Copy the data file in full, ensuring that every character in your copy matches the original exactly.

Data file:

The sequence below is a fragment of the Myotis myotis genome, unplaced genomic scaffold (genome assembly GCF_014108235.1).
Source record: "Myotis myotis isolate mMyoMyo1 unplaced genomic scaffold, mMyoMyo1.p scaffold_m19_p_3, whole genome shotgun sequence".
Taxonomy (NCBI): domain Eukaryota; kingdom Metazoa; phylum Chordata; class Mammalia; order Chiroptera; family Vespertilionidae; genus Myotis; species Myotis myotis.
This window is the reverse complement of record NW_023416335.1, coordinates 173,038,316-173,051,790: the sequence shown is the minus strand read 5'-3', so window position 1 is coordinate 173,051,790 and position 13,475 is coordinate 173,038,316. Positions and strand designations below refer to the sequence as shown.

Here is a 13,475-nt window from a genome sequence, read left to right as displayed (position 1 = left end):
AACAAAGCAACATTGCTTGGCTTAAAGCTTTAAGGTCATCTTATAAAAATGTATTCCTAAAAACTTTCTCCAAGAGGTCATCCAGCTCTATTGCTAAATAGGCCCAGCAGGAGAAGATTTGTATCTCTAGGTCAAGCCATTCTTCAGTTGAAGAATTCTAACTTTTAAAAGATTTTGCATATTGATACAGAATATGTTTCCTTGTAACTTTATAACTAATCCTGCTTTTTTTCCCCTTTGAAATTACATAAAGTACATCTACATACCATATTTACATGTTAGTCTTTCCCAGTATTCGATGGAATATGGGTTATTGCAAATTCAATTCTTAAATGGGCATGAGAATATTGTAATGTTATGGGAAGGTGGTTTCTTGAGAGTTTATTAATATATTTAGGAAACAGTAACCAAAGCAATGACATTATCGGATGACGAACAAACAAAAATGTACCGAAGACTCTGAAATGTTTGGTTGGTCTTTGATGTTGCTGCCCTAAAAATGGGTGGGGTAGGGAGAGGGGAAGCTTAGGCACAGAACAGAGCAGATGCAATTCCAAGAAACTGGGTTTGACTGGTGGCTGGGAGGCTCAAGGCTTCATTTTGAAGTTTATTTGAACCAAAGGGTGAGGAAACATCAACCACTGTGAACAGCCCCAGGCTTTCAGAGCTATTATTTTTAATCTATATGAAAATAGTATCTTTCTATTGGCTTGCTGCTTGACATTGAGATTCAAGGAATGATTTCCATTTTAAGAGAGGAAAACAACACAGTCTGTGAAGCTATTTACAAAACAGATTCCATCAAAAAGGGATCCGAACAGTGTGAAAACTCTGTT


The sequence below is a fragment of the Myotis myotis genome, unplaced genomic scaffold (genome assembly GCF_014108235.1).
Source record: "Myotis myotis isolate mMyoMyo1 unplaced genomic scaffold, mMyoMyo1.p scaffold_m19_p_3, whole genome shotgun sequence".
Taxonomy (NCBI): domain Eukaryota; kingdom Metazoa; phylum Chordata; class Mammalia; order Chiroptera; family Vespertilionidae; genus Myotis; species Myotis myotis.
This window is the reverse complement of record NW_023416335.1, coordinates 173,038,316-173,051,790: the sequence shown is the minus strand read 5'-3', so window position 1 is coordinate 173,051,790 and position 13,475 is coordinate 173,038,316. Positions and strand designations below refer to the sequence as shown.

Here is a 13,475-nt window from a genome sequence, read left to right as displayed (position 1 = left end):
AACAAAGCAACATTGCTTGGCTTAAAGCTTTAAGGTCATCTTATAAAAATGTATTCCTAAAAACTTTCTCCAAGAGGTCATCCAGCTCTATTGCTAAATAGGCCCAGCAGGAGAAGATTTGTATCTCTAGGTCAAGCCATTCTTCAGTTGAAGAATTCTAACTTTTAAAAGATTTTGCATATTGATACAGAATATGTTTCCTTGTAACTTTATAACTAATCCTGCTTTTTTTCCCCTTTGAAATTACATAAAGTACATCTACATACCATATTTACATGTTAGTCTTTCCCAGTATTCGATGGAATATGGGTTATTGCAAATTCAATTCTTAAATGGGCATGAGAATATTGTAATGTTATGGGAAGGTGGTTTCTTGAGAGTTTATTAATATATTTAGGAAACAGTAACCAAAGCAATGACATTATCGGATGACGAACAAACAAAAATGTACCGAAGACTCTGAAATGTTTGGTTGGTCTTTGATGTTGCTGCCCTAAAAATGGGTGGGGTAGGGAGAGGGGAAGCTTAGGCACAGAACAGAGCAGATGCAATTCCAAGAAACTGGGTTTGACTGGTGGCTGGGAGGCTCAAGGCTTCATTTTGAAGTTTATTTGAACCAAAGGGTGAGGAAACATCAACCACTGTGAACAGCCCCAGGCTTTCAGAGCTATTATTTTTAATCTATATGAAAATAGTATCTTTCTATTGGCTTGCTGCTTGACATTGAGATTCAAGGAATGATTTCCATTTTAAGAGAGGAAAACAACACAGTCTGTGAAGCTATTTACAAAACAGATTCCATCAAAAAGGGATCCGAACAGTGTGAAAACTCTGTT